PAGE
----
The Dynamics of Number Representation in College Students with Low Math Achievement


Trina Geye

Document Type


Degree Name

Master of Science (MS)


Psychology and Special Education

Date of Award

Fall 2015


Magnitude representation is essential to understanding individual differences in math achievement (Henik, Rubinsten, & Ashkenazi, 2011). The tendency for numerical magnitude to interfere with comparisons of physical size is termed the size congruity effect (Henik & Tzelgov, 1982). In the present study, the real-time dynamics of the size congruity effect were analyzed in both low and typically math achieving college students using computer mousetracking. Participants selected the physically larger of two presented numbers, ignoring numerical value, by using a computer mouse to make the selection. A larger area under the curve for incongruent trials indicates competition from the activation of the irrelevant numerical magnitude representation. The low math achieving group demonstrated more complex trajectories than the typical math achieving group, regardless of congruency condition. Interestingly, there were no significant between-group differences for reaction time, suggesting that computer mousetracking is a useful tool for identifying individual differences in numerical cognition beyond performance measures.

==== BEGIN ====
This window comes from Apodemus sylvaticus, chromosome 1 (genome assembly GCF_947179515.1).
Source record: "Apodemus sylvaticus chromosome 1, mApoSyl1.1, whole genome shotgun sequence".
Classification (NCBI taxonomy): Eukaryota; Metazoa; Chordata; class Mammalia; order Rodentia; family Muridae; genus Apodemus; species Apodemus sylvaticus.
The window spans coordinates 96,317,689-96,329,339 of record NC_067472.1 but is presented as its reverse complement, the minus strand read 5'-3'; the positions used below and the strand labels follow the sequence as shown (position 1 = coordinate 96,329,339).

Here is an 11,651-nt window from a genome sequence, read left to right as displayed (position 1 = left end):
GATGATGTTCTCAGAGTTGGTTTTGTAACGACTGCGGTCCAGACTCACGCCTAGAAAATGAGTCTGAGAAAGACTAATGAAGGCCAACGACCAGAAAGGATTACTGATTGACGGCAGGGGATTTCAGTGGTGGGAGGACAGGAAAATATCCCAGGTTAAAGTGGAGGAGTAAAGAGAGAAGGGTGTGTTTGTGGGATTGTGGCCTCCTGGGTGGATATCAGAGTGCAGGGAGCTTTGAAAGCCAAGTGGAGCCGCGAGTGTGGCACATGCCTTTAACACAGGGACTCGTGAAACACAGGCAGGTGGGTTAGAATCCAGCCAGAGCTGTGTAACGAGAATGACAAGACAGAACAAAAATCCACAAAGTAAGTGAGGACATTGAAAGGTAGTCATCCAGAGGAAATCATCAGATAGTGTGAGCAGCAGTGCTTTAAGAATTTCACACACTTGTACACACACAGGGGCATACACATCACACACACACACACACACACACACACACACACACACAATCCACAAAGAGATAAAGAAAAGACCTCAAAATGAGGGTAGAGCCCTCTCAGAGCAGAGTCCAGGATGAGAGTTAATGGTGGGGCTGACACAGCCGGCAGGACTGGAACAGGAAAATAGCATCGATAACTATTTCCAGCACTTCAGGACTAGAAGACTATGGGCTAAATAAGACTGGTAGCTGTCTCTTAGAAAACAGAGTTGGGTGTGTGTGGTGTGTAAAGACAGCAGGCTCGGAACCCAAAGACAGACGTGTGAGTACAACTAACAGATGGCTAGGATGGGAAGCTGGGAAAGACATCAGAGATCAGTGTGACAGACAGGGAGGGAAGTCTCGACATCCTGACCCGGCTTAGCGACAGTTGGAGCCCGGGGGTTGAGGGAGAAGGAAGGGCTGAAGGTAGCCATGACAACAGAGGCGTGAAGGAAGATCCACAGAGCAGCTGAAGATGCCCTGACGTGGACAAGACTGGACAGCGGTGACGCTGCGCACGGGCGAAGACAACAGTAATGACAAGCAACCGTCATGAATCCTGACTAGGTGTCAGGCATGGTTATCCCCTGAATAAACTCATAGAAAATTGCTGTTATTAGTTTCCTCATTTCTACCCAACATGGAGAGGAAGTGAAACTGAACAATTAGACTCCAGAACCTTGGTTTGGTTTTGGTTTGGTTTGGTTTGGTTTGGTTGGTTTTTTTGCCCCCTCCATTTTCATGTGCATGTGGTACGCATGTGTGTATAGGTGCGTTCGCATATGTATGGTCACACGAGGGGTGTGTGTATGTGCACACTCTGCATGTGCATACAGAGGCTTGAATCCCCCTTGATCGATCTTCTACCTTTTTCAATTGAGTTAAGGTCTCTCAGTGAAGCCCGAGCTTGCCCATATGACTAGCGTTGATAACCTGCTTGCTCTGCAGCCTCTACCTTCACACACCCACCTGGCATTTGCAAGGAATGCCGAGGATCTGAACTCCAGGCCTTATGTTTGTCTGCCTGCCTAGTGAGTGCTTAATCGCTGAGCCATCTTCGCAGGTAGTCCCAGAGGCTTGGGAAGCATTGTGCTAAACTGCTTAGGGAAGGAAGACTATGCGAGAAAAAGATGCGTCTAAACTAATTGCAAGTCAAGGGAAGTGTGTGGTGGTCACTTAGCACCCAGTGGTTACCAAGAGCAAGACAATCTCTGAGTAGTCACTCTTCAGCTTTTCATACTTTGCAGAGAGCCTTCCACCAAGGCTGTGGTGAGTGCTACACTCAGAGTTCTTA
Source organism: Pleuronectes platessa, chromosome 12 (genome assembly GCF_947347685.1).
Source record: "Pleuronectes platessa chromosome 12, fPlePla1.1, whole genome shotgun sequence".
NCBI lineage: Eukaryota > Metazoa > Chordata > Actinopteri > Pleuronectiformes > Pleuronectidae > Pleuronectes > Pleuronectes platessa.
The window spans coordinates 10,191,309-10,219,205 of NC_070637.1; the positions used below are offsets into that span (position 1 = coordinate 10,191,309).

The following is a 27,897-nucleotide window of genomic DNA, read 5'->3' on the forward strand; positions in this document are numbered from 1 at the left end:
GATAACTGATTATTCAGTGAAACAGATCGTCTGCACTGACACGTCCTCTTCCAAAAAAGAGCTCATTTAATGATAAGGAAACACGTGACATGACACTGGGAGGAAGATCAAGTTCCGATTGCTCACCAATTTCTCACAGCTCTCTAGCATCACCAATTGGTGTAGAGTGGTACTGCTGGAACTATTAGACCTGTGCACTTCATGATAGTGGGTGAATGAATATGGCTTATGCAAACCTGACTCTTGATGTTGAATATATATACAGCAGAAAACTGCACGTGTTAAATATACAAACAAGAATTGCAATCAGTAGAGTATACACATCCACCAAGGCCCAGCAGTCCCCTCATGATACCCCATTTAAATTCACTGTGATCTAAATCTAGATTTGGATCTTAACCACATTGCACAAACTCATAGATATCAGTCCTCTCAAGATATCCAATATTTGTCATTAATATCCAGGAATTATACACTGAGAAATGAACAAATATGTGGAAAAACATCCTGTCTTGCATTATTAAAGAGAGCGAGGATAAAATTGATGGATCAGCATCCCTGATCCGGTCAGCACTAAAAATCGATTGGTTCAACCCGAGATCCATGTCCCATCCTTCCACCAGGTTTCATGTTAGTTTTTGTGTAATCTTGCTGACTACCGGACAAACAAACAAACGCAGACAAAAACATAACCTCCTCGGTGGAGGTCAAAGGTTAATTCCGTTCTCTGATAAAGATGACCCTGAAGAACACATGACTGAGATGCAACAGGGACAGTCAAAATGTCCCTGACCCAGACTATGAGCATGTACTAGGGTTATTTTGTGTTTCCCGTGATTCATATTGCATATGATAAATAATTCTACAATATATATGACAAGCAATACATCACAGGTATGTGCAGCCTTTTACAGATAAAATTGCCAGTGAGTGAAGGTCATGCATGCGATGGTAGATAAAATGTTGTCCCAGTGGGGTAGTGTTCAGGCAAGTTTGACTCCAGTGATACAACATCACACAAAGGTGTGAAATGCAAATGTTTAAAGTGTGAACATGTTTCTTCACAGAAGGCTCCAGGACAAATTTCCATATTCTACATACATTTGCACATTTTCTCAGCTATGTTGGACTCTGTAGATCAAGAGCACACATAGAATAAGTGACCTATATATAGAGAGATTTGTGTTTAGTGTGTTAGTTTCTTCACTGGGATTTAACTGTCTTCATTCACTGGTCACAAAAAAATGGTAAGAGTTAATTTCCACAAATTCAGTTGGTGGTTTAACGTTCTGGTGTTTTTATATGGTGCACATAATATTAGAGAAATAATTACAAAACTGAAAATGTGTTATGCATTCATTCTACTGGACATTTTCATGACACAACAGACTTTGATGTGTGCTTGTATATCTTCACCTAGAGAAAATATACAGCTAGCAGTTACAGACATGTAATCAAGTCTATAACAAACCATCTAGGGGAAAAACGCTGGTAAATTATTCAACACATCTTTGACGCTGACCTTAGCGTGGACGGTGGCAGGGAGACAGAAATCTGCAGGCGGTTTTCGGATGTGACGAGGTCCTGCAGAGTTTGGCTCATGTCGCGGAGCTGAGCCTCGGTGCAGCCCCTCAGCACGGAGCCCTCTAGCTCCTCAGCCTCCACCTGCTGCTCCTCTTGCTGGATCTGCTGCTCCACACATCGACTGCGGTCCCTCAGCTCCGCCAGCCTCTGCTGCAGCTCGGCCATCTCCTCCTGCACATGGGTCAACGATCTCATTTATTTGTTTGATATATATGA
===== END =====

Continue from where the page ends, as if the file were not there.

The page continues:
Tracy Henley

Subject Categories

Psychology | Social and Behavioral Sciences